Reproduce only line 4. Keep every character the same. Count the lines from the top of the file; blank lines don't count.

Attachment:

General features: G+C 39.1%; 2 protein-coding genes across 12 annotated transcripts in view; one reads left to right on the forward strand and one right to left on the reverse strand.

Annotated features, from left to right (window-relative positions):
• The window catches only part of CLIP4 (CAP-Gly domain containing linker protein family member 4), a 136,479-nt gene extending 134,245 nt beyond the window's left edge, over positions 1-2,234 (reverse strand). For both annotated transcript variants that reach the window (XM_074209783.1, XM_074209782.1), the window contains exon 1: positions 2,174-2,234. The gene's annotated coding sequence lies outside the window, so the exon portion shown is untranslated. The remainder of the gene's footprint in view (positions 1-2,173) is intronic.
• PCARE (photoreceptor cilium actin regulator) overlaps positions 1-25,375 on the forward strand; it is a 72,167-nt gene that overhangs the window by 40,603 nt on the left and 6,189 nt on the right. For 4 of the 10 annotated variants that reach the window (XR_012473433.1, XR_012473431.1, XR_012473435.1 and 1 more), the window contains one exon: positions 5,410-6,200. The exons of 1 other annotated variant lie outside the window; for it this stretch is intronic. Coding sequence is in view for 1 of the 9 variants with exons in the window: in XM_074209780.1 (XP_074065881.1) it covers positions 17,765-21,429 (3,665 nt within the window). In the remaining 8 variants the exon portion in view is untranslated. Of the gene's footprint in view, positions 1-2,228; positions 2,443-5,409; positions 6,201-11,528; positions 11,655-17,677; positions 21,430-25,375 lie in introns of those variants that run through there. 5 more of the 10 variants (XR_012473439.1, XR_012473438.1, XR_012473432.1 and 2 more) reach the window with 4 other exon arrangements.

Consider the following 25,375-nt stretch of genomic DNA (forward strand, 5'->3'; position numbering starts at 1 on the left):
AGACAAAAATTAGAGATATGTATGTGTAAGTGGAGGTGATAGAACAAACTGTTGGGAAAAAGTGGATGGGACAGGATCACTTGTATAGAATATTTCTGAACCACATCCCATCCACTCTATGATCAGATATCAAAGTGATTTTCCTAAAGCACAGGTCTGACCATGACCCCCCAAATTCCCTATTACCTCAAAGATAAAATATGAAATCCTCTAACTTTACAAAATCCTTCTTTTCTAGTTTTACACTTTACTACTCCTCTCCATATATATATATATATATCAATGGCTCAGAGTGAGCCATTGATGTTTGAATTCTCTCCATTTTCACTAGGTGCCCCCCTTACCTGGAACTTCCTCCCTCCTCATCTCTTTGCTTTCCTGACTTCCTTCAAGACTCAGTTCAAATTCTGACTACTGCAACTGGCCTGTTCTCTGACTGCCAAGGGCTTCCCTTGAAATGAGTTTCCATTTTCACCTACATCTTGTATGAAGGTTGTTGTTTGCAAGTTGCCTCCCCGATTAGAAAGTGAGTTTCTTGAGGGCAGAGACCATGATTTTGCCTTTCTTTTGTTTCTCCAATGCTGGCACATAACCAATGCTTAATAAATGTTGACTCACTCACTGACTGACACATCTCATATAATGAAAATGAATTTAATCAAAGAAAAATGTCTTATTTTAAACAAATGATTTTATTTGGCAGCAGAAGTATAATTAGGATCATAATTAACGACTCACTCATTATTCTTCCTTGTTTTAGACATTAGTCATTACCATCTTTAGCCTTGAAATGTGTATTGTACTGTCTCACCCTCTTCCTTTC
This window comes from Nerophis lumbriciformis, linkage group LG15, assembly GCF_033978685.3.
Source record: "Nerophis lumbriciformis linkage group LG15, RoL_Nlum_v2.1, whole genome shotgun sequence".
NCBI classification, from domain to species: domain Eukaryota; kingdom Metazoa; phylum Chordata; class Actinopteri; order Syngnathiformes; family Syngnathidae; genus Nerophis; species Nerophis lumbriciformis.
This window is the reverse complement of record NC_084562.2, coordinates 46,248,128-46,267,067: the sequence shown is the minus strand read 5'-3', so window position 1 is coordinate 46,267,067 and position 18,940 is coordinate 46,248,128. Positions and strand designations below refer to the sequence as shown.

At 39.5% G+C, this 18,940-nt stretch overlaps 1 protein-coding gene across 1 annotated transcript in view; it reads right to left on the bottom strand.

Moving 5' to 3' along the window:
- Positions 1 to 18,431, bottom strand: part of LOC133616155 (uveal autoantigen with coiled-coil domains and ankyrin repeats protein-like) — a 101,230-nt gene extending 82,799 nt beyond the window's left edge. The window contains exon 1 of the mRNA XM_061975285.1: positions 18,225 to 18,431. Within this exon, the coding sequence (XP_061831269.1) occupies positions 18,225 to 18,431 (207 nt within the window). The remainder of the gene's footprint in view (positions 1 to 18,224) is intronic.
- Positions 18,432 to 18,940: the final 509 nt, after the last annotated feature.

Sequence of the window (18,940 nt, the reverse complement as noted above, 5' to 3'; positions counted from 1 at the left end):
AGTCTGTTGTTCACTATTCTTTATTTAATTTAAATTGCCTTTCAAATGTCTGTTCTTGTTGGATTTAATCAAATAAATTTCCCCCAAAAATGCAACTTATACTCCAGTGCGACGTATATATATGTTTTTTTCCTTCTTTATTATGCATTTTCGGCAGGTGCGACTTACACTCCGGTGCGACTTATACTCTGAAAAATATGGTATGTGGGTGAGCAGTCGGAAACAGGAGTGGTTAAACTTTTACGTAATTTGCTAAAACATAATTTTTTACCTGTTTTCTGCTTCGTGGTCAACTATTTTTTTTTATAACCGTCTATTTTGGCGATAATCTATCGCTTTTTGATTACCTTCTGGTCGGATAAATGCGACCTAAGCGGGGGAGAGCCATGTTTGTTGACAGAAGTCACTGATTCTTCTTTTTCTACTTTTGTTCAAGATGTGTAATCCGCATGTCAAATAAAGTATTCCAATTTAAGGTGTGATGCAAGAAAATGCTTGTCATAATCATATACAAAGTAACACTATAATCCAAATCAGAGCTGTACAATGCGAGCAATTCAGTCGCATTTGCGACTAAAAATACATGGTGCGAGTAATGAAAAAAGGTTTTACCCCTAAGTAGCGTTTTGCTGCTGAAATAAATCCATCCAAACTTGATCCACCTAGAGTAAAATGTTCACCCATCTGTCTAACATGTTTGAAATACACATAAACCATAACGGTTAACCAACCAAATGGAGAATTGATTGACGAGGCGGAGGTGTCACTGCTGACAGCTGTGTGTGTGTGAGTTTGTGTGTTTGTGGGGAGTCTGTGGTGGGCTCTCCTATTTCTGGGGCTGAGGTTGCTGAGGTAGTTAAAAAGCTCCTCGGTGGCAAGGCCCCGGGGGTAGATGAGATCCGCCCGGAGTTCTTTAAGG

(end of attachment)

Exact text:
• PCARE (photoreceptor cilium actin regulator) overlaps positions 1-25,375 on the forward strand; it is a 72,167-nt gene that overhangs the window by 40,603 nt on the left and 6,189 nt on the right. For 4 of the 10 annotated variants that reach the window (XR_012473433.1, XR_012473431.1, XR_012473435.1 and 1 more), the window contains one exon: positions 5,410-6,200. The exons of 1 other annotated variant lie outside the window; for it this stretch is intronic. Coding sequence is in view for 1 of the 9 variants with exons in the window: in XM_074209780.1 (XP_074065881.1) it covers positions 17,765-21,429 (3,665 nt within the window). In the remaining 8 variants the exon portion in view is untranslated. Of the gene's footprint in view, positions 1-2,228; positions 2,443-5,409; positions 6,201-11,528; positions 11,655-17,677; positions 21,430-25,375 lie in introns of those variants that run through there. 5 more of the 10 variants (XR_012473439.1, XR_012473438.1, XR_012473432.1 and 2 more) reach the window with 4 other exon arrangements.